Equestrianism: Whitaker junior riding high
Ellen's uncles are equestrian legends, and now she is ready to jump at her chance too
"Of course, you want them all to do well," Ellen Whitaker laughs as she ponders her place within a unique sporting dynasty. "I couldn't think of anyone better than one of my family to be second to me..."
It could be a South Yorkshire equestrian-based soap opera. The Whitakers: a far from everyday story of sporting excellence. It is a surname which transcends show jumping. John and Michael have ensured that in amassing Olympic, World and European Championship medals and, in John's case, an MBE.
And while John and Michael are, respectively, 52 and 47 and still ranked one and two in the UK, the younger generation are on the advance. It is doubtful whether any set of relations could be more mutually suppor-tive yet so fiercely determined to defeat their kin.
Ellen, who will be 22 on Wednesday, remembers her first Hickstead Derby in 2004. She had turned 18, the age at which you are first allowed to compete inthe competition, and recalls walking the course, which included a near-perpendicular 10ft 6in bank, thinking how "scary" it was.
She jumped clear on her horse Locarno 62, who was then an inexperienced eight-year-old. "I thought I'd probably won," she recalls. "I knew my uncle John was just after me, although he was on a horse he'd never ridden before. But he was clear as well. In the jump-off, I went first and ended up doing a quicker time than him, but I made a mistake and had one down. Of course, he jumped clear and he won. But if there was anyone who was going to beat me, I'd rather it was Uncle John. He's a complete legend, isn't he?"
Seek the inspirational figures in the career of the country's leading lady rider, ranked sixth overall, and she speaks of Liz Edgar, from past years, and Meredith Michaels, the world's leading lady rider now, but mostly of her uncles. As a girl, she would watch John and Michael compete at the Horse of the Year Show. "The lights would dim when they announced the winner, and then they'd be in the spotlight as they rode down the course. I used to dream that would be me one day," she says.
It is a remarkable family tree. The paterfamilias of it all was the late Donald Whitaker, Ellen's grandfather, a non-riding farmer, who had an intuitive eye for a good horse and who encouraged his four sons, who all became riders, but most notably John and Michael.
The next generation include Ellen and her cousins Robert, son of John, ranked fourth, and William, son of farming uncle Ian, who is ranked seven. Not to mention two younger brothers, Joe and Thomas, who both possess potential. It is possible the Whitakers could become the only family in history to comprise an entire Great Britain team at the Olympics. Last year's European Championships in Germany was the last opportunity for the nation to qualify for Beijing. The team featured John, Michael and Ellen, along with David McPherson, and they did so by taking bronze. That Whitaker trio, plus William, are due to compete in April's British Open Show Jumping Championships*, which features international show jumping classes, including the Puissance, where riders face the famous wall – often 7ft high.
Though she agrees that Whitaker blood has conferred its benefits, she is determined to establish her reputation on her own merits. "John and Michael have had great careers, and made a fantastic name for themselves," she says at the family home, near Barnsley. "But they worked hard to make that name. I'm going to have to do exactly the same. I can't live off what they've done."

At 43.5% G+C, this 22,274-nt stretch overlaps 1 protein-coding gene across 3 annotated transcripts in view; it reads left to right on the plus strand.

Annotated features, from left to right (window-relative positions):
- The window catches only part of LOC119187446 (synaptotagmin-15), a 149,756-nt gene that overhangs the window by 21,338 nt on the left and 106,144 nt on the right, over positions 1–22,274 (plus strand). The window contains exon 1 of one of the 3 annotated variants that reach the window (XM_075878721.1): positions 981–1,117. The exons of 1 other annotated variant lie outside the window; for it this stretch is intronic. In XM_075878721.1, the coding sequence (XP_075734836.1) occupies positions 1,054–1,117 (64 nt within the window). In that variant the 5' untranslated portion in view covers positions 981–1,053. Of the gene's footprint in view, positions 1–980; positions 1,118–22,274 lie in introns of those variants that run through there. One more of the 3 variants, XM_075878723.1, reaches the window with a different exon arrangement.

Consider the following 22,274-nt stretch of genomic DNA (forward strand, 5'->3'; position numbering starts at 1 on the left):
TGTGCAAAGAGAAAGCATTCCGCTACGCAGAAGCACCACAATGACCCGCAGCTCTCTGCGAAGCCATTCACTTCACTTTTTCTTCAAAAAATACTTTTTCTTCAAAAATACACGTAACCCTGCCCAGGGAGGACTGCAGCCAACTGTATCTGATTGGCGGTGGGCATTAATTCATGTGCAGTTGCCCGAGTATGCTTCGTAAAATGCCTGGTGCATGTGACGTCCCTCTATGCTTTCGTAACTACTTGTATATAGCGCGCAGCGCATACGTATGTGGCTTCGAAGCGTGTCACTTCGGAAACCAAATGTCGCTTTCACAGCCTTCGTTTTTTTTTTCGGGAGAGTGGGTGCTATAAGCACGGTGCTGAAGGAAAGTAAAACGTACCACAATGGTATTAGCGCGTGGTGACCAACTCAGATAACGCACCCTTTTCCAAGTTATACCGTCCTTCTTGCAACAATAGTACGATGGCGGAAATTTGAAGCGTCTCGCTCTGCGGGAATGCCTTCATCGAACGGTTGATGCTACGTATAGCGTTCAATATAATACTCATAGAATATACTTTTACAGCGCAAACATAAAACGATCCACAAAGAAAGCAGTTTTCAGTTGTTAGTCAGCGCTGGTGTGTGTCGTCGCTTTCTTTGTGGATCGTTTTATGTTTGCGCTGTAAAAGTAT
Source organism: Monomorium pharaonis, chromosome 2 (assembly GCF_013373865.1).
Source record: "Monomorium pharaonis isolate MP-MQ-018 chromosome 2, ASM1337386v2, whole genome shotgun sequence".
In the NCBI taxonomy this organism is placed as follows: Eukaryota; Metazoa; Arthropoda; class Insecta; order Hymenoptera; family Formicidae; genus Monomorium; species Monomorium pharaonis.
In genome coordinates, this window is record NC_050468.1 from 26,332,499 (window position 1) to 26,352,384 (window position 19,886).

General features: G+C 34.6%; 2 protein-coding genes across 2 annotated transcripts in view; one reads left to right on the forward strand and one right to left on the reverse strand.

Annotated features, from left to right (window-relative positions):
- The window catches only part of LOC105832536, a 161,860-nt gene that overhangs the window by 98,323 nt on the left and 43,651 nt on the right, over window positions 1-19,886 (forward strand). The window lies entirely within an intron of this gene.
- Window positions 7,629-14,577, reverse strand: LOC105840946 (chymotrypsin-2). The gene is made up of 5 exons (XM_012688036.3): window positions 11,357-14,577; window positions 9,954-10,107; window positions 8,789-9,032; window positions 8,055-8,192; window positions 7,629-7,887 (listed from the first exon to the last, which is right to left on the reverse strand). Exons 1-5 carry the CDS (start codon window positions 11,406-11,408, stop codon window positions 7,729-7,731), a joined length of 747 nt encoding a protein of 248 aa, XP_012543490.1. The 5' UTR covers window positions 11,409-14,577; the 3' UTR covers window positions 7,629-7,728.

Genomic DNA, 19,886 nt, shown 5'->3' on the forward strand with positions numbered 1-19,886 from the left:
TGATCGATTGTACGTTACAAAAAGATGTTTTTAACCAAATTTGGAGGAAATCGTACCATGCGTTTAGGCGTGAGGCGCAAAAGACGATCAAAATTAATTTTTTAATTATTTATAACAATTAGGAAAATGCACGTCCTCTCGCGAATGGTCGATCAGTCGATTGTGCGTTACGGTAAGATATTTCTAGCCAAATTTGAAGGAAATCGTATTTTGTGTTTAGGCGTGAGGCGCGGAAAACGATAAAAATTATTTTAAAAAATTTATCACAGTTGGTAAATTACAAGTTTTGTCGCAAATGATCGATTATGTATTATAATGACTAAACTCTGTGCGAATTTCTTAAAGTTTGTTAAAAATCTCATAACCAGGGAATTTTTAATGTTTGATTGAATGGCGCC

She lives off sponsorship and prize money. Her photogenic looks have ensured that leading equestrian companies, such as the clothing manufacturer Caldene, employ her to endorse and model their products. She is articulate and gregarious and, given further success, will doubtless succeed in projecting her image beyond show jumping.
Ellen is only a half of a potential medal-winning partnership at Beijing. The rider has had the imposing bay Locarno 62 since he was five and she was 15. She feared she might lose him last year when the horse's previous co-owner (with her father Stephen) wanted to sell him. In the event, Dawn Meakin, a show-jumping enthusiast, bought the shares, which allowed the pair to continue. They have since turned down an offer of €3 million (£2.29m) for the horse. "Locarno seems to go well for me," says Ellen. "For the Olympics, I couldn't have a better horse. He's very good at handling pressure, and I think that I am as well. He's quite capable of winning gold."
Her principal motivation is medals, rather than remuneration, though she adds: "The prize money's better these days and I've got a good team of owners, people who enjoy the sport and want to invest, and sponsors. It can make you a good living. Both of my uncles are millionaires out of it. The prize money at the Olympics is not great, but they say a gold medal at the Olympics is worth a million pounds, don't they?" She smiles. "I guess that's a bit of a spur-on as well."
* Ellen, Michael, John, Robert and William will compete at the British Open Show Jumping Championships at the NEC, Birmingham, on 3-6 April. For tickets: britishopenshowjumping.com, or call the box office on 08700 100216.
Ellen is the daughter of rider and trainer Stephen Whitaker and niece of equestrian legends John Whitaker MBE and his brother Michael. Both have represented Great Britain at many Olympics. The horses John, 52, has partnered include Ryan's Son and Milton. Michael, 47, made his international debut at 16 and, at 20, became the youngest winner of the Hickstead Derby in 1980. John's son Robert and nephew William are also highly ranked, while Ellen's younger brothers Joe and Thomas are up-and-coming jumpers too.
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